Last season ended with Daisy splitting from the team. What can you say about her journey, both personally and as Quake?
WHEDON: She’s trying to make good on what Lincoln believed. At the end, he said he believed she was meant for more and that she was meant to do good, and she’s trying to make good on his sacrifice, so that it’s not worthless. At the same time, she’s separated from the team because she doesn’t want to have anything to lose. That makes her more dangerous, both to the people around her and to herself. We got a glimpse of that, at the end of last year, and that’s what we’ll explore when we come back.
Because their spin-off ultimately didn’t work out, is there a chance that we’ll see Bobbi and Hunter again? Have you talked about figuring out a way to bring them back in somehow?
TANCHAROEN: We’ve said it before and we’ll say it again: Once an agent, always an agent.
WHEDON: We’ve talked about it. There’s obviously a ton of factors, but we’re not blind to them.
That must be a tough one to try to figure out because their goodbye was so beautiful and you don’t want to cheapen that.
TANCHAROEN: You don’t want to buy it back. I know.
WHEDON: So, if we do it, it will not be right away and we’ll try to do it right.
You have some cool new women coming onto the show this season, with Parminder Nagra and Mallory Jansen. What can you say about their characters and how they fit into the story you’re telling?
WHEDON: Parminder is playing the voice of the Humans First movement. She represents the side of society that’s afraid of change. And Mallory is playing an android.
A colleague who knows much more about the comics than I do wanted me to ask if there’s any chance you might explore the Midnights Sons, either this season or at some point in the future?
WHEDON: You never can tell.
TANCHAROEN: Tell him or her that’s a very cool idea.
How challenging is it to introduce new characters, all the time, and pay each of them their due, while also giving all of your already established and much-loved characters their time?
TANCHAROEN: It’s not easy.
WHEDON: We have a lot of episodes in a year, so we need a lot of story. What always ends up happening is that we have a new episode and we need to drum up a new antagonist or a new person, and then they’re either gone or we really like them and they stick around. It is a lot of water to carry sometimes, but we do need a lot of story and a lot of stories to tell. Right now, we’re breaking our 75th episode, and that’s just a ton of hours of TV. The more people, the more drama and the more different avenues there are to go down.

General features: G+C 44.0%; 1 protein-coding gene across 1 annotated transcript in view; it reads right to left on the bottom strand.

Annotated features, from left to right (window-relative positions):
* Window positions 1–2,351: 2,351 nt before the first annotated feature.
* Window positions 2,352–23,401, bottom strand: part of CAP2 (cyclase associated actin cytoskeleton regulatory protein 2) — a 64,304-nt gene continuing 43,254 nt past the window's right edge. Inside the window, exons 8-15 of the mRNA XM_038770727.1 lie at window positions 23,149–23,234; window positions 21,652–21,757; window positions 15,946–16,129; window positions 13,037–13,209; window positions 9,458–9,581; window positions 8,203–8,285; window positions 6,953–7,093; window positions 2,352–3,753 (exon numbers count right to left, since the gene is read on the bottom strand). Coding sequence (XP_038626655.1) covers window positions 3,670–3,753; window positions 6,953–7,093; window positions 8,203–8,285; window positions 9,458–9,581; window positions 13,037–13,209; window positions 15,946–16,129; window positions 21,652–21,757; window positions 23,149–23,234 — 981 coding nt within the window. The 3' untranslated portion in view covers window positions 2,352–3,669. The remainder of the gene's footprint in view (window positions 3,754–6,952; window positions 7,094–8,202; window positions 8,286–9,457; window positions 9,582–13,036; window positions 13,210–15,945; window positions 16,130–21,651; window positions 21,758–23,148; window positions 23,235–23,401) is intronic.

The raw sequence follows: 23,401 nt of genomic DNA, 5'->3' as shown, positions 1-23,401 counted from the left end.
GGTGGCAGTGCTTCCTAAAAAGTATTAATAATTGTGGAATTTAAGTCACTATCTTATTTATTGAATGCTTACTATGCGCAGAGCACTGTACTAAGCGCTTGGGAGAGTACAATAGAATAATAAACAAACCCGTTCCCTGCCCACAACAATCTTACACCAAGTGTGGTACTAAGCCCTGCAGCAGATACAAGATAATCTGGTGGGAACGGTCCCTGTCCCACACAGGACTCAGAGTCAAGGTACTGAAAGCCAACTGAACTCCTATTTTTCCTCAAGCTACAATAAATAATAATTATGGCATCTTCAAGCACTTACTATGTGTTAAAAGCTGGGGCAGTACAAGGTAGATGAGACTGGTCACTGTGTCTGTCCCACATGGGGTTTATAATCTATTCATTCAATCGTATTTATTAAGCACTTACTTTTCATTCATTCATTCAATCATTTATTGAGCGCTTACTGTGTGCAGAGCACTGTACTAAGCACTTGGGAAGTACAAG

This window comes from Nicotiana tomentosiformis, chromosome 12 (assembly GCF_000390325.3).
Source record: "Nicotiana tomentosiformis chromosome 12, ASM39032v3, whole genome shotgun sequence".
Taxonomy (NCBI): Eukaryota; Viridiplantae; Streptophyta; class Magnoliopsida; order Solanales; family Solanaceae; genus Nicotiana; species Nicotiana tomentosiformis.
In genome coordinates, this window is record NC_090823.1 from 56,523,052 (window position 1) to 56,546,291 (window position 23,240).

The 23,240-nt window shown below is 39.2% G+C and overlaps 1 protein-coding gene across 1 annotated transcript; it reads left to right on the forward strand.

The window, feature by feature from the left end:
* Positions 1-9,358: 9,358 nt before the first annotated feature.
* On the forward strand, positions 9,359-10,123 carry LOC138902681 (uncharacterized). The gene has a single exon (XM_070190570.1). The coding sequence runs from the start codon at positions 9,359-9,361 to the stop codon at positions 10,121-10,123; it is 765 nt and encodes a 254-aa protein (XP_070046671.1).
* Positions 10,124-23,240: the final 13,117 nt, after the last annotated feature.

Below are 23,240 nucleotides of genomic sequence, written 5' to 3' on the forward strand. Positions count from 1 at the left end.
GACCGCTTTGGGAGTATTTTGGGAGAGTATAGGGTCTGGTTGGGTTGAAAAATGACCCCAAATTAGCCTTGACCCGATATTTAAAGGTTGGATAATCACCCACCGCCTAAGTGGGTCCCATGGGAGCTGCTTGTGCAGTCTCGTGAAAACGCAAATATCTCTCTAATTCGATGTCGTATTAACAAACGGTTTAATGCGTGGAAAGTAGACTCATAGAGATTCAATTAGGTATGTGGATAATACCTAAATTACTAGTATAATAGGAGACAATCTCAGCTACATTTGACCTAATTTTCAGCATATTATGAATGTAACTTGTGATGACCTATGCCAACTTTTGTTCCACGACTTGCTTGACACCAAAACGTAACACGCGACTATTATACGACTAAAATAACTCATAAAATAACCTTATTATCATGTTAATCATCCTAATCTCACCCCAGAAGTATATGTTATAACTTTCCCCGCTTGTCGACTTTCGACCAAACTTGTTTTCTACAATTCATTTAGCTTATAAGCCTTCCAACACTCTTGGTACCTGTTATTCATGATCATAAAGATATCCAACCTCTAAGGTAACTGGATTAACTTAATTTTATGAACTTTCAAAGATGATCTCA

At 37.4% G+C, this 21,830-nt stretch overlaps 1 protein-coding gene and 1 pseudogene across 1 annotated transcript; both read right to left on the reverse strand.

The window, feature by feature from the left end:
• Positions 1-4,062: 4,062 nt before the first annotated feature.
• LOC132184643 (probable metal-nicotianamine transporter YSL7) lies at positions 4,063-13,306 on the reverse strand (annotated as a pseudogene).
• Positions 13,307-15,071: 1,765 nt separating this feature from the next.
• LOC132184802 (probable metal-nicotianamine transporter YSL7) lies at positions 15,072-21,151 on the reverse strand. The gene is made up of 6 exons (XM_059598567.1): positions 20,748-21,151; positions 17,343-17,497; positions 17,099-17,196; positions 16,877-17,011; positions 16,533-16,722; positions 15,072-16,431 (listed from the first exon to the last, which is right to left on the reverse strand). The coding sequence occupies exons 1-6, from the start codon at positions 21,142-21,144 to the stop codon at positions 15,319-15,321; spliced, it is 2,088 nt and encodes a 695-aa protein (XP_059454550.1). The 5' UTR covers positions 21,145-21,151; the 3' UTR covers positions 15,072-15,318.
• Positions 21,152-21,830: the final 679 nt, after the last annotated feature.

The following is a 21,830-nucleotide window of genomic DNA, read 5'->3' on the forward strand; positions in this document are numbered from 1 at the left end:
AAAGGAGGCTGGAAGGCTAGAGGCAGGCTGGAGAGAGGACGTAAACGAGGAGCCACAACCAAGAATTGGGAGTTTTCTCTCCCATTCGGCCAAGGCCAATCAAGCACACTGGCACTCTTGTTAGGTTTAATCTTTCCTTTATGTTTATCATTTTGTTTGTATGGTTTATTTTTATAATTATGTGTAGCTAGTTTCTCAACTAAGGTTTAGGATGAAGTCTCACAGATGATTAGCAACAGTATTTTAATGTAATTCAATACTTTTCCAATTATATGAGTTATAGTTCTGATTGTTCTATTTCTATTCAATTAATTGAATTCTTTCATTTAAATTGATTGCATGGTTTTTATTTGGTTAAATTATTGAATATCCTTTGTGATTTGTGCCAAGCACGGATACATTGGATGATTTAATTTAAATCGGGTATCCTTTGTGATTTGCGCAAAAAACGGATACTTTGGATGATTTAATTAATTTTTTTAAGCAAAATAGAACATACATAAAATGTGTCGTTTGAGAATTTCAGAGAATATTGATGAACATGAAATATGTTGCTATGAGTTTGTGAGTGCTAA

TANCHAROEN: For the past two seasons, we’ve been able to break our season down into two little mini-seasons because of the airdate schedule. This upcoming season, our airdate schedule is a little different, so we’re breaking it into three pods. Story wise, the development of that has made our lives easier, to break it down in that way.
It’s a pretty tremendous accomplishment to get to four seasons of a TV series. Now that you’re four seasons in with this show, have you had conversations about what or when the endgame might be, or are you trying to just focus on the season ahead of you?
TANCHAROEN: You always just forge ahead. Until someone tells us to stop, we will continue to move forward. We realize how fortunate we are to even be able to do four seasons.
WHEDON: There are always ideas in the back of your mind for how you’d wrap it up when they say, “That’s it guys,” but we’re not there just yet.
How has the show’s arc changed, over the years, compared to what you thought, going in? Have you hit all the major points you thought you would, or have you gotten to do more than you ever could have imagined?
WHEDON: You definitely don’t set out imagining 75 episodes. There are stories that you discover along the way, and there are some that you are eager to tell. I think that we’ve found a lot, and we’ve gotten to explore all the nooks and crannies that we were hoping to. This year, we’re definitely getting to something that we’ve been wanting to tell for a long time. We’re super blessed and fortunate.
TANCHAROEN: I never imagined a day where Jed would say that we’re super blessed.
WHEDON: We’re #blessed to have been able to tell this many stories.
TANCHAROEN: When we were shooting the pilot, we never would have imagined that we’d be here doing our 75th episodes, that’s for sure. We were just trying to get to the end of Season 1. And I do think a huge reason why we do tend to do a little reboot each season is that it does give us liberties to go on these paths. Now that you’ve known these characters for this long, we shift the show a little bit and take them through new journeys, just to keep things fresh for us.
Agents of S.H.I.E.L.D. airs on Tuesday nights on ABC.